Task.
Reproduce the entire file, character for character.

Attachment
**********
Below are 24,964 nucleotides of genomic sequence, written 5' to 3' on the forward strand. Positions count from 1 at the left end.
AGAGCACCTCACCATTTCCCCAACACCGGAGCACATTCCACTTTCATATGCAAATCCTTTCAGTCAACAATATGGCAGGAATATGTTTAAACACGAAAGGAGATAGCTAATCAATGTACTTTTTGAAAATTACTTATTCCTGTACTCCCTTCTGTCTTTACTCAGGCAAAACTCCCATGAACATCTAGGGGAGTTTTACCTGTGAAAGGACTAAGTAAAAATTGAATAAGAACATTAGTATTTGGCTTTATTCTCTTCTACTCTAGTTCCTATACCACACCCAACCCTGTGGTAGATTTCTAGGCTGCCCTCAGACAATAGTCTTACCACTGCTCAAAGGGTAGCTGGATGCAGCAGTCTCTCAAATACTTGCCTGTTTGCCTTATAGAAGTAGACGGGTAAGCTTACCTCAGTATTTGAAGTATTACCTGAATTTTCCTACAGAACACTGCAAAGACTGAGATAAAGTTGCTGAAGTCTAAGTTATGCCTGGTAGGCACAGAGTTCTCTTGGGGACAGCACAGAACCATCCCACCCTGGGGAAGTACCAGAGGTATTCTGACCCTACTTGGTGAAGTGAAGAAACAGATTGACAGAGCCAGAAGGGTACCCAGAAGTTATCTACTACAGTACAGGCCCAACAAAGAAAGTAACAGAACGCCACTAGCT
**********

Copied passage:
Below are 24,964 nucleotides of genomic sequence, written 5' to 3' on the forward strand. Positions count from 1 at the left end.
AGAGCACCTCACCATTTCCCCAACACCGGAGCACATTCCACTTTCATATGCAAATCCTTTCAGTCAACAATATGGCAGGAATATGTTTAAACACGAAAGGAGATAGCTAATCAATGTACTTTTTGAAAATTACTTATTCCTGTACTCCCTTCTGTCTTTACTCAGGCAAAACTCCCATGAACATCTAGGGGAGTTTTACCTGTGAAAGGACTAAGTAAAAATTGAATAAGAACATTAGTATTTGGCTTTATTCTCTTCTACTCTAGTTCCTATACCACACCCAACCCTGTGGTAGATTTCTAGGCTGCCCTCAGACAATAGTCTTACCACTGCTCAAAGGGTAGCTGGATGCAGCAGTCTCTCAAATACTTGCCTGTTTGCCTTATAGAAGTAGACGGGTAAGCTTACCTCAGTATTTGAAGTATTACCTGAATTTTCCTACAGAACACTGCAAAGACTGAGATAAAGTTGCTGAAGTCTAAGTTATGCCTGGTAGGCACAGAGTTCTCTTGGGGACAGCACAGAACCATCCCACCCTGGGGAAGTACCAGAGGTATTCTGACCCTACTTGGTGAAGTGAAGAAACAGATTGACAGAGCCAGAAGGGTACCCAGAAGTTATCTACTACAGTACAGGCCCAACAAAGAAAGTAACAGAACGCCACTAGCT